Princess Bernice Pauahi Bishop was a woman of intelligence, compassion and foresight who understood that her kuleana as a Hawaiian ali‘i was to serve her people.
Pauahi Pākī was born on December 19, 1831 in Honolulu, Hawai‘i to high chiefs Abner Pākī and Laura Kōnia Pākī. She was the great-granddaughter of Kamehameha I, the warrior chief who united the Hawaiian islands under his rule in 1810.
Pauahi was reared with strong Hawaiian values and a bicultural education. She was an excellent student, gifted in music, and known for her generosity and kindness.
At 19, Pauahi married Charles Reed Bishop, a young American businessman who had made his way to the Kingdom of Hawai‘i from Glens Falls, New York. Charles became a pillar in the kingdom government and was a successful businessman, banker and philanthropist. He and Pauahi enjoyed traveling the world with particular fondness for museums and art. With no children of their own, they shared a deep commitment for the well-being and education of kamali‘i — young ones.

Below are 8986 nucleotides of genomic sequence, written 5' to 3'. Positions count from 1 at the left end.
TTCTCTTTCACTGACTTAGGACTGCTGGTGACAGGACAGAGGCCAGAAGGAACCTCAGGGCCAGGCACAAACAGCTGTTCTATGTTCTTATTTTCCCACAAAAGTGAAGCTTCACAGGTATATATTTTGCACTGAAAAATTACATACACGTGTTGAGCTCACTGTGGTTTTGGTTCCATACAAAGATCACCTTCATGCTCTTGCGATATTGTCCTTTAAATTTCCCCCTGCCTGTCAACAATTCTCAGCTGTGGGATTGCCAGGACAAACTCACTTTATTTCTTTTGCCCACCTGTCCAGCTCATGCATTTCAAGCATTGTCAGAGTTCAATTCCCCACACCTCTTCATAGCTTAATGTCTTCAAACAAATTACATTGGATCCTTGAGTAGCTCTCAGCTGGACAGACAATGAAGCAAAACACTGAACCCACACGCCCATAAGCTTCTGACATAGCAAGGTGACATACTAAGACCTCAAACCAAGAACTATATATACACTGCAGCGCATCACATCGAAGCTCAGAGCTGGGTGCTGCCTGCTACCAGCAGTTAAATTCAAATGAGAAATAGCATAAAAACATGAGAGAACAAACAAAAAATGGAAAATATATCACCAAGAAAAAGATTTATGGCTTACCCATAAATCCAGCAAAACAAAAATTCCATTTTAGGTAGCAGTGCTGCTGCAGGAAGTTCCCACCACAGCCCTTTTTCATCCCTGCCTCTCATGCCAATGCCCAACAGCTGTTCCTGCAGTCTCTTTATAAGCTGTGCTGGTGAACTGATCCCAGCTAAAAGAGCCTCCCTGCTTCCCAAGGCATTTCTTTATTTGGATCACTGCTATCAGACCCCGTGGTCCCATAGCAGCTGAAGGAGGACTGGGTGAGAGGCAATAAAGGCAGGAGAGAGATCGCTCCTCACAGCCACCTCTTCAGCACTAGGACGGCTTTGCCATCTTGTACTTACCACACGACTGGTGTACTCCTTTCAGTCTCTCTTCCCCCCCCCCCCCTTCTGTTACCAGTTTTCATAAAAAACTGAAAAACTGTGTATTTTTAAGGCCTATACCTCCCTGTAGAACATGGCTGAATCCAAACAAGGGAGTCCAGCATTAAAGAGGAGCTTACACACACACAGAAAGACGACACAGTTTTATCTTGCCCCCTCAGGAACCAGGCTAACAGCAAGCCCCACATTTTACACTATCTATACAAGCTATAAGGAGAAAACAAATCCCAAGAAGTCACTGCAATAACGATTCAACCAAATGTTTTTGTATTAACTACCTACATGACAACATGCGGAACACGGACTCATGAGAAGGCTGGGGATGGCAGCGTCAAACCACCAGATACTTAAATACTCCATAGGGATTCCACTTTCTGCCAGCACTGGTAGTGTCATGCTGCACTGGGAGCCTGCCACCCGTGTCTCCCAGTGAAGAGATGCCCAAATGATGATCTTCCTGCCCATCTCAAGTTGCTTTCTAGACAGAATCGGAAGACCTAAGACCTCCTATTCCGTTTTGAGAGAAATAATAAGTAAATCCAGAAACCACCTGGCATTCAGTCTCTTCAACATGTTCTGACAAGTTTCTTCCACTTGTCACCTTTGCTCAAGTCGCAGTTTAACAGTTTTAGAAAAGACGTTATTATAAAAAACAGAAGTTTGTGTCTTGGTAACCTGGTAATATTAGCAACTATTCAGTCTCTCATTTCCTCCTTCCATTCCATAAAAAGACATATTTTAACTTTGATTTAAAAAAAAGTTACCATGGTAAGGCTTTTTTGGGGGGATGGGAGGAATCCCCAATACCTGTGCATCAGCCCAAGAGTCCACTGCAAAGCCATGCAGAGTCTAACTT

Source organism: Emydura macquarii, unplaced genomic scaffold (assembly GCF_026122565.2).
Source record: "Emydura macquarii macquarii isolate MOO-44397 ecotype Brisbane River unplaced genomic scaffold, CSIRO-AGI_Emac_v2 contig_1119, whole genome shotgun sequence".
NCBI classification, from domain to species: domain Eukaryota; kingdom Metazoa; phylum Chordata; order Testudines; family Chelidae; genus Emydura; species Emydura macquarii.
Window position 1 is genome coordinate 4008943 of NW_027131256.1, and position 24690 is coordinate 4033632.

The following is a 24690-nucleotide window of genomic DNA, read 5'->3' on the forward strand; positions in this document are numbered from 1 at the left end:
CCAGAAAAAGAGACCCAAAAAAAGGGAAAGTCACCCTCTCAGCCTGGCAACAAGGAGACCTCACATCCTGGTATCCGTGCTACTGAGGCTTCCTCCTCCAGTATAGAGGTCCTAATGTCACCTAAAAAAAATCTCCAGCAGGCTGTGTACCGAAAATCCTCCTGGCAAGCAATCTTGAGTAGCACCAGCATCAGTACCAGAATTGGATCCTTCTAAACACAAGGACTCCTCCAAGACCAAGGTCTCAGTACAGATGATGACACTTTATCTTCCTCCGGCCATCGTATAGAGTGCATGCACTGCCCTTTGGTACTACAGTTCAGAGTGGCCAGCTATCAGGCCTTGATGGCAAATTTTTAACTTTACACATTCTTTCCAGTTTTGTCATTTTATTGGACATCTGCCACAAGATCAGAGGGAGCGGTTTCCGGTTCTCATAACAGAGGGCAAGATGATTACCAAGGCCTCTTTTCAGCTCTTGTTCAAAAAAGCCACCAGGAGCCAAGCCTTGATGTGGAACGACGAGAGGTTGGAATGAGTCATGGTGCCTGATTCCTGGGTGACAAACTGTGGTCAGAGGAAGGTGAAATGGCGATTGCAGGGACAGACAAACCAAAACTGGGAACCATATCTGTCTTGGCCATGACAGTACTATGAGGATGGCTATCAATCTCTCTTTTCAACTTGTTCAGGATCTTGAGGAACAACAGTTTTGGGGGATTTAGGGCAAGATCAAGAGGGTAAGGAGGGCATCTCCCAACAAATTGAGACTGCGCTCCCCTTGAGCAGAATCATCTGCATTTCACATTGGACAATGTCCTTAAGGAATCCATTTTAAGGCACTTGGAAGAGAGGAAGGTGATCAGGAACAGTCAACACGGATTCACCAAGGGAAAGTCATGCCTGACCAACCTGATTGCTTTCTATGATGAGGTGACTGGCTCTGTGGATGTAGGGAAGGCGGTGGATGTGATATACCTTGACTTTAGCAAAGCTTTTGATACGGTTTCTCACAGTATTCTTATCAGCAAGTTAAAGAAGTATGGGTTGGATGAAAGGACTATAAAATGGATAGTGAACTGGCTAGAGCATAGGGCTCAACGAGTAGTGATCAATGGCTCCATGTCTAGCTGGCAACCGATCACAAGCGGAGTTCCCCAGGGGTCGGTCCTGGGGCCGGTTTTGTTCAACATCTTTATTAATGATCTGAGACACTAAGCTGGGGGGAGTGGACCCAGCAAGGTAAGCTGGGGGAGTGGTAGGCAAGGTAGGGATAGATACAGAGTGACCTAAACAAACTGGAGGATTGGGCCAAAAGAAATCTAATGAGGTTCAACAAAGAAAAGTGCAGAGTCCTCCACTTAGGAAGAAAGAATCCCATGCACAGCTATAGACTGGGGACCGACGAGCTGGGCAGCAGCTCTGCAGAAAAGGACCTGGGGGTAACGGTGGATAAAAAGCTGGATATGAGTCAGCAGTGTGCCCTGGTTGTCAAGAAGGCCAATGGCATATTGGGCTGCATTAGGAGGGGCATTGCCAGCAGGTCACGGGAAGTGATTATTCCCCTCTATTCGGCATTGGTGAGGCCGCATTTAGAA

As the last royal descendant of the Kamehameha line, Pauahi inherited thousands of acres of land, much of it from the estate of her cousin Princess Ruth Ke‘elikōlani. Her inheritance, about nine percent of the island chain’s total acreage, made Pauahi the largest landholder in the kingdom.
When Pauahi was born, the Native Hawaiian population numbered about 124,000. When she wrote her will in 1883, only 44,000 Hawaiians remained. Pauahi witnessed the rapid decline of the Hawaiian population. With that decline came a loss of Hawaiian language, culture and traditions. She believed education would offer her people hope and a future, so she left her estate — about nine percent of the total acreage of the Hawaiian kingdom — to found Kamehameha Schools.
After Pauahi’s death on October 16, 1884, Charles as president of the Bernice Pauahi Bishop Estate’s board of trustees, ensured that his wife’s wish was fulfilled. He generously provided his own funds for the construction of facilities and added some of his own properties to her estate. Until his death in 1915, he continued to guide her trustees in directions that reinforced her vision of a perpetual educational institution that would build a vibrant future for her people.
When she passed away, Pauahi’s estate comprised some 375,500 acres of land assessed at about $474,000. Today, it includes nearly 365,800 acres of Hawai‘i land and combined with other assets is valued at $11.0 billion as of June 30, 2014.
Pauahi’s endowment supports Kamehameha Schools, which has grown into a statewide educational system serving more than 48,000 learners annually at 30 preschool sites; K-12 campuses on Hawai‘i, Maui and O‘ahu; and through a broad range of community outreach programs.